To me (Chad), too, the indigent defense reforms have been one of the most important positive developments in criminal law in Michigan. This Nation has historically valued the idea that an accused’s conviction is legitimized when the government obtains that conviction with constitutionally effective protections in place, through constitutionally effective defense representation. Through these reforms, MIDC has put Standards in place to support attorneys representing indigent defendants. Staff and roster attorneys now benefit from ongoing trainings, which they are utilizing in court. Instead of seeing these training as merely fulfilling training requirements, we are seeing attorneys applying the learned knowledge to better represent clients. This is awesome! Attorneys are seeing clients earlier in the criminal justice process. They are getting relevant case information sooner. They are using that information to get investigators onboard, to hire experts, and to provide indigent clients the same level of representation previously only available to non-indigent clients. We are seeing bond reformation, thereby reducing the number of days defendants spend incarcerated, while reducing the ancillary costs to our clients and the financial burdens on taxpayers. We have also seen a surge in interlocutory appeals, challenging the trial courts’ rulings. The front-line attorneys, who are creatively implementing the MIDC reforms, are the reformers of our criminal justice system.

MAACS has undergone a similar transition. Brad Hall took the reins at MAACS around 2015. He embarked on a mission to transform assigned appellate services. During the ensuing years, Brad and his team converted a circuit-by-circuit appointment system into geographical regions. The technological advancements for assignments created a rapid turn-around time. Conferences with clients in various prisons scattered throughout the state can now be conducted by videoconferencing. And MAACS is now getting state funding for indigent appellate services and has implemented a uniform fee structure. For me (Rick), after nearly three decades of doing MAACS appeals for $40 an hour with a $500 cap for plea cases and $1500 cap for trial cases, I finally got a raise.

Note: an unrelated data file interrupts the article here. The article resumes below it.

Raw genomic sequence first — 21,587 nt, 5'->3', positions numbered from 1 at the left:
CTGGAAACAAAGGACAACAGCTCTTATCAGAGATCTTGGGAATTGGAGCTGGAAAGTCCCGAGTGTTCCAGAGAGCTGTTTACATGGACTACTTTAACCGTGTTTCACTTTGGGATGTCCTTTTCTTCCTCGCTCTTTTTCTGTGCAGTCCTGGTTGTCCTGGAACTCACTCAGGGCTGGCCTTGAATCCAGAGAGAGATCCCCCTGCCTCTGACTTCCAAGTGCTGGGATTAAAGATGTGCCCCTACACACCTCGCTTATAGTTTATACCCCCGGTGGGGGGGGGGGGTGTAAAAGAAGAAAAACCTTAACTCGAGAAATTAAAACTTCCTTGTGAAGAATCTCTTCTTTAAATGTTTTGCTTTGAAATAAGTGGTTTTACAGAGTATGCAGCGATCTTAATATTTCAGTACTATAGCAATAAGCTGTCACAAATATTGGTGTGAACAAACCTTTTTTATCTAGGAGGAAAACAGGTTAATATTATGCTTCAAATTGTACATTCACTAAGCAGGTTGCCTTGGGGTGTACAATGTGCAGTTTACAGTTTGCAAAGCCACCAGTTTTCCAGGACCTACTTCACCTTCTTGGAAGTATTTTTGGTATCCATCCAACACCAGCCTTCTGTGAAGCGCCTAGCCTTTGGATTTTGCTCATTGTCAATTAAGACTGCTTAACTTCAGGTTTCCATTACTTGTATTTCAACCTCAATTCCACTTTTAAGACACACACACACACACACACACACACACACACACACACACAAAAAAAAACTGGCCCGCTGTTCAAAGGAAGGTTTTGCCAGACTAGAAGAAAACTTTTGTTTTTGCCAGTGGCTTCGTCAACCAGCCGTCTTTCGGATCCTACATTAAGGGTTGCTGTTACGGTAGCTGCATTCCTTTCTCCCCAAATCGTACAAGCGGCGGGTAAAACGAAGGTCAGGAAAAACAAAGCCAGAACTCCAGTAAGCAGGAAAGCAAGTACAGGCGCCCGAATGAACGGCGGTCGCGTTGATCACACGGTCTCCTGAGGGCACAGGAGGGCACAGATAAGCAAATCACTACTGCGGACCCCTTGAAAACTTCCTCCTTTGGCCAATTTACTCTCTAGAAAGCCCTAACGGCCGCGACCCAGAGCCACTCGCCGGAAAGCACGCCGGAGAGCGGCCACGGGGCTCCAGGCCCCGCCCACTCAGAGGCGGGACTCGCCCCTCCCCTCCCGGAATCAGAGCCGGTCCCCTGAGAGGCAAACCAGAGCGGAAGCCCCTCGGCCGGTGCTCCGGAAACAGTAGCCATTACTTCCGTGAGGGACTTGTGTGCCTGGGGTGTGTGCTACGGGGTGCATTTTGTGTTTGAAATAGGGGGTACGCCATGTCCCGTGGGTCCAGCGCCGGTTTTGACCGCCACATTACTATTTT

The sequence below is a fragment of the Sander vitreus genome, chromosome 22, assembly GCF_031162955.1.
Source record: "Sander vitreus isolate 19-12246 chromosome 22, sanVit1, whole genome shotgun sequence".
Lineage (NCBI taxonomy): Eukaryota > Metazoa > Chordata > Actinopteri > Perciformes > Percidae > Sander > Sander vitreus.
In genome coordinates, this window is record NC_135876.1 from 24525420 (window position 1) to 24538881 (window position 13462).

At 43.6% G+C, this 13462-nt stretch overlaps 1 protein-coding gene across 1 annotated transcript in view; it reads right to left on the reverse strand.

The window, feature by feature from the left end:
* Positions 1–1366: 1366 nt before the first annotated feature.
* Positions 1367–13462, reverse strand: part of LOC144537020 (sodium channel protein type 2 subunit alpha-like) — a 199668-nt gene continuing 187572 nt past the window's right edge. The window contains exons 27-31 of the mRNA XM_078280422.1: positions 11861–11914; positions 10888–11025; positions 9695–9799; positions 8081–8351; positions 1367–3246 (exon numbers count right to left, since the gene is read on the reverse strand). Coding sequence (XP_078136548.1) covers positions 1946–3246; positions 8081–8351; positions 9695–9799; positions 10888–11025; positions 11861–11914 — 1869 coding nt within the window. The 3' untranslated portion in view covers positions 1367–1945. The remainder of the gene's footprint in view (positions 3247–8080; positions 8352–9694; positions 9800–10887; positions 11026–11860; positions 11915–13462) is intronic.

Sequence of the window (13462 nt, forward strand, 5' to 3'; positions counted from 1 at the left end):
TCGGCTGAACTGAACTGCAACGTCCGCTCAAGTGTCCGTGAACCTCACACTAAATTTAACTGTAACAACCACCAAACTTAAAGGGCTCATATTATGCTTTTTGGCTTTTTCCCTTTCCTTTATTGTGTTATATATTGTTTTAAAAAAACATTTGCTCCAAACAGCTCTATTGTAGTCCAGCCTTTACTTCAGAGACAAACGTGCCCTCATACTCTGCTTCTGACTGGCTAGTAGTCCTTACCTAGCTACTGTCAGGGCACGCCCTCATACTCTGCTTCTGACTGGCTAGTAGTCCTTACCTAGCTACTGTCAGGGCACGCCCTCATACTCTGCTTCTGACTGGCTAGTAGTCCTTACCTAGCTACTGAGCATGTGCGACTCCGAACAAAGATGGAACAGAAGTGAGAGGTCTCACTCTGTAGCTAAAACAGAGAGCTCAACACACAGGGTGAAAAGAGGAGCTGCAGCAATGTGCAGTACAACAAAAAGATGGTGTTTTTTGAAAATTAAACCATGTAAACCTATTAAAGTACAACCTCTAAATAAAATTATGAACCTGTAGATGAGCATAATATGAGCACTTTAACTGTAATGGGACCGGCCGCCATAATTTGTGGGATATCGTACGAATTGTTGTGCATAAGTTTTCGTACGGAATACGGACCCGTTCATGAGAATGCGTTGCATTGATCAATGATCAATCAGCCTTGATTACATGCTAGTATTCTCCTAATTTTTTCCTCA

Do you have any advice for other defense attorneys, particularly those that are just starting out?

First, study hard and be prepared. You will never know everything, but you can continue to study and learn throughout the duration of your career. And there is no substitute for preparation.

Second, remain humble. If you are humble enough to know that you do not know everything, then you will continue to study and you will work for the benefit of your clients. True humility helps us remember why we do this work: not for our own benefit, but for the people, who deserve the best we can bring to representing each one of them as an individual.

Finally, as Rick’s friend Sheila Deming Robertson said in closing her “Spotlight On” article several years ago, “. . . mentor younger lawyers. . . [W]e all need to ‘pass it along.’” To that end, we have had the privilege of mentoring some younger public defenders. They are extremely dedicated, talented young attorneys and the future of indigent criminal defense. And I (Rick) know that I personally have gained more from them than I have given.

Kathy Swedlow
CDRC Manager and Editor